Mud released from Samarco’s tailings dam in Brazil is toxic, say UN experts

26 November 2015 (Last Updated November 26th, 2015 18:30)

Two independent experts from the United Nations have said that mud released from the burst dam at Samarco's iron ore mine in Brazil contains high levels of toxic heavy metals and other hazardous chemicals.

Two independent experts from the United Nations have said that mud released from the burst dam at Samarco's iron ore mine in Brazil contains high levels of toxic heavy metals and other hazardous chemicals.

UN special rapporteurs John Knox and Baskut Tuncak urged the Government of Brazil to take action to protect the environment and health of communities at risk of exposure to toxic chemicals following the tailings dam burst.

The disaster occurred on 5 November when the Fundao dam ruptured at Samarco's Germano mining site near the town of Mariana in Minas Gerais, reportedly killing 17 people.

John Knox and Baskut Tuncak said: "The steps taken by the Brazilian Government, Vale and BHP Billiton to prevent harm were clearly insufficient.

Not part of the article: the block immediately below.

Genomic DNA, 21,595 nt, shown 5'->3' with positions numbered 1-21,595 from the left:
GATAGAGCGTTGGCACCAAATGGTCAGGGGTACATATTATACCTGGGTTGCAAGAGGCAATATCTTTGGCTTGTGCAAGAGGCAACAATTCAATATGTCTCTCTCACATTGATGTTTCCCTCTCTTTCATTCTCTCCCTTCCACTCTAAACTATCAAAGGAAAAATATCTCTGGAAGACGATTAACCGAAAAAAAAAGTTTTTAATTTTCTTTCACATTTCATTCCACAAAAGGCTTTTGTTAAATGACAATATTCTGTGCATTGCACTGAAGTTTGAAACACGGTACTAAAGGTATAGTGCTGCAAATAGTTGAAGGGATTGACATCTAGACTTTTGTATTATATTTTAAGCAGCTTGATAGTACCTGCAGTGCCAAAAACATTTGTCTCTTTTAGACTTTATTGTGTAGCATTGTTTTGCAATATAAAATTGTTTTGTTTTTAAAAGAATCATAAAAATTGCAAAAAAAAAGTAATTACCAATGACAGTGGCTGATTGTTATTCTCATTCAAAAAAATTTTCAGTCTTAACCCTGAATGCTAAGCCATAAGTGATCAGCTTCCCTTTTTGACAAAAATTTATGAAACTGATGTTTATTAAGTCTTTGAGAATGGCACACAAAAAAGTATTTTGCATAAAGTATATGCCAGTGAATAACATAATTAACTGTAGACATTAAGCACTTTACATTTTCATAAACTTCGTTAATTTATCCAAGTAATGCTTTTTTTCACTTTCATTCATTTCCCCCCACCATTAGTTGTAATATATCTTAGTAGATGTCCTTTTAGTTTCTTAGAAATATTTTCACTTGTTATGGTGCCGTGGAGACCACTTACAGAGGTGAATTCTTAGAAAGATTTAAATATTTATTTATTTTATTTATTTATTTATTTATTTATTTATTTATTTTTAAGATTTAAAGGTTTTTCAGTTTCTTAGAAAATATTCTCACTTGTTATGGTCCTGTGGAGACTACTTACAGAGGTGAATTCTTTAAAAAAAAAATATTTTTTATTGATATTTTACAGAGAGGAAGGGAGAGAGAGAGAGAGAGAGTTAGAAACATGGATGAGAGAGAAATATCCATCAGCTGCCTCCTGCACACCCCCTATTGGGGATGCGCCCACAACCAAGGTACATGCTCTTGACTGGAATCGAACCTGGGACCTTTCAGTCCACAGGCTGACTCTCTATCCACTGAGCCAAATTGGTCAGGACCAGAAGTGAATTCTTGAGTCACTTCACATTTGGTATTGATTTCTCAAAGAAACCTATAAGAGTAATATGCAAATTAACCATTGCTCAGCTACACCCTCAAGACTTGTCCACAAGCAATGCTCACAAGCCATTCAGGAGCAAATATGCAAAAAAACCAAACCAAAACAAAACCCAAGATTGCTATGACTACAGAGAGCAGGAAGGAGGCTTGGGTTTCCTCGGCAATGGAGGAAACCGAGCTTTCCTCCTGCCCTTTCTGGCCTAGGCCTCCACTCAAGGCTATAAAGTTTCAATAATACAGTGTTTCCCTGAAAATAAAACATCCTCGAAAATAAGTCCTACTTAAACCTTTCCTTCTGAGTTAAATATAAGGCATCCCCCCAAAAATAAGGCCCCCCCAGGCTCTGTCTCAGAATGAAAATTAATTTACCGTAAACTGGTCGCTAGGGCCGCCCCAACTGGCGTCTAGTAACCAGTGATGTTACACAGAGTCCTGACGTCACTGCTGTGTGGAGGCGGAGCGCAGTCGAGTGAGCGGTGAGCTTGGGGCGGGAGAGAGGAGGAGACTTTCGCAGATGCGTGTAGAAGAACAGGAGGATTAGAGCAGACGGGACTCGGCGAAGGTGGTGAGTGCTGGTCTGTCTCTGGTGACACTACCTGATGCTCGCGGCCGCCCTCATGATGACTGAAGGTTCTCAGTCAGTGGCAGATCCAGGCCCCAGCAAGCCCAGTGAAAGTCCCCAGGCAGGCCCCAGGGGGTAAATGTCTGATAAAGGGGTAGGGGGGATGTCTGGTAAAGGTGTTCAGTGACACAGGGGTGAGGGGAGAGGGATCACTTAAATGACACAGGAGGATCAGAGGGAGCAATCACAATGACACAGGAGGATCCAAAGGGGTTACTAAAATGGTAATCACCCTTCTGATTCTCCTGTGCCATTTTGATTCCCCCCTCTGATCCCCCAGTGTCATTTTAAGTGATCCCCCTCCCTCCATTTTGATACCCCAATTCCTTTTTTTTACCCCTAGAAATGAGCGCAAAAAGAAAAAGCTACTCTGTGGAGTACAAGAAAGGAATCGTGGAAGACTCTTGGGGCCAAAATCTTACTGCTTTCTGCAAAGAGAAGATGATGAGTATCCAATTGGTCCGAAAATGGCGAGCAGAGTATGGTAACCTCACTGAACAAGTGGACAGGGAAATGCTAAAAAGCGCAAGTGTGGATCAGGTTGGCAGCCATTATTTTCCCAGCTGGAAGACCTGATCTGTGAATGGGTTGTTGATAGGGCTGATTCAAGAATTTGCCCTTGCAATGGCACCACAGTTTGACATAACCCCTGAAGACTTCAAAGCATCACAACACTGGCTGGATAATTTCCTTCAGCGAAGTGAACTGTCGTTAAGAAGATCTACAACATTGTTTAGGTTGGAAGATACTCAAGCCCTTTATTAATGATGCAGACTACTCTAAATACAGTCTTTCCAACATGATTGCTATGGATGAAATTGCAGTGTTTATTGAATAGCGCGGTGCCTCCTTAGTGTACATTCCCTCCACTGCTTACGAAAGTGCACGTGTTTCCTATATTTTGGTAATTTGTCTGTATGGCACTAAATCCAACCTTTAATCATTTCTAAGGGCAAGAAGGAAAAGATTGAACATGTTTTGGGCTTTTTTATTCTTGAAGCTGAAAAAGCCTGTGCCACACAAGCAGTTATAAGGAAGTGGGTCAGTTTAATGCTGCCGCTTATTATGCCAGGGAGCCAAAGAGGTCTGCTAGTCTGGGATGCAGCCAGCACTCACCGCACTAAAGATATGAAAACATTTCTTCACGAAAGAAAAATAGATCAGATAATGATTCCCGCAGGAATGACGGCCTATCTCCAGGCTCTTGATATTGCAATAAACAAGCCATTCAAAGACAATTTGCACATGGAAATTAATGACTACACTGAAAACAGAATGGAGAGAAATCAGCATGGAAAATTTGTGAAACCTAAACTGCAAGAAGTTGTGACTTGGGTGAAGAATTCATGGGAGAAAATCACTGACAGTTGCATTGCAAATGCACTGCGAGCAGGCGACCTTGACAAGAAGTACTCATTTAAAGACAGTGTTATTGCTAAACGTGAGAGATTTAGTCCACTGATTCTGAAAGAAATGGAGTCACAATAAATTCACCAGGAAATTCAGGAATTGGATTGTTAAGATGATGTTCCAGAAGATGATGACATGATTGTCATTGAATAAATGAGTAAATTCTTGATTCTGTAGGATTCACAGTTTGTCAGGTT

"The scale of the environmental damage is the equivalent of 20,000 Olympic swimming pools of toxic mud waste contaminating the soil, rivers and water system."

"The government and companies should be doing everything within their power to prevent further harm, including exposure to heavy metals and other toxic chemicals."

Knox added: "The scale of the environmental damage is the equivalent of 20,000 Olympic swimming pools of toxic mud waste contaminating the soil, rivers and water system of an area covering over 850km."

Following the incident, scientists consider that the Doce River is dead and the toxic sludge is slowly moving downstream towards the Abrolhos National Marine Park where it will harm protected forest and habitat.

Responding to the media reports and public commentary, BHP Billiton said in a statement: "The tailings that entered the Rio Doce were comprised of clay and silt material from the washing and processing of earth containing iron ore, which is naturally abundant in the region.

"Based on available data, the tailings are chemically stable. They will not change chemical composition in water and will behave in the environment like normal soils in the catchment."

The National Water Agency (ANA) and Brazilian Geological Service (CPRM) are still collecting, analysing and checking for sediment samples in the Rio Doce.

The sample results indicated that concentrations of metals obtained at these sites do not vary from the results received by CPRM in 2010.

Samarco added that after the incident took place, SGS GEOSOL Laboratórios carried out further tests, which confirm the waste from the Fundão dam is not dangerous to human health.

A joint venture between Brazil-based Vale and Australia-based BHP Billiton, Samarco produces around 30 million tonnes of iron ore per year.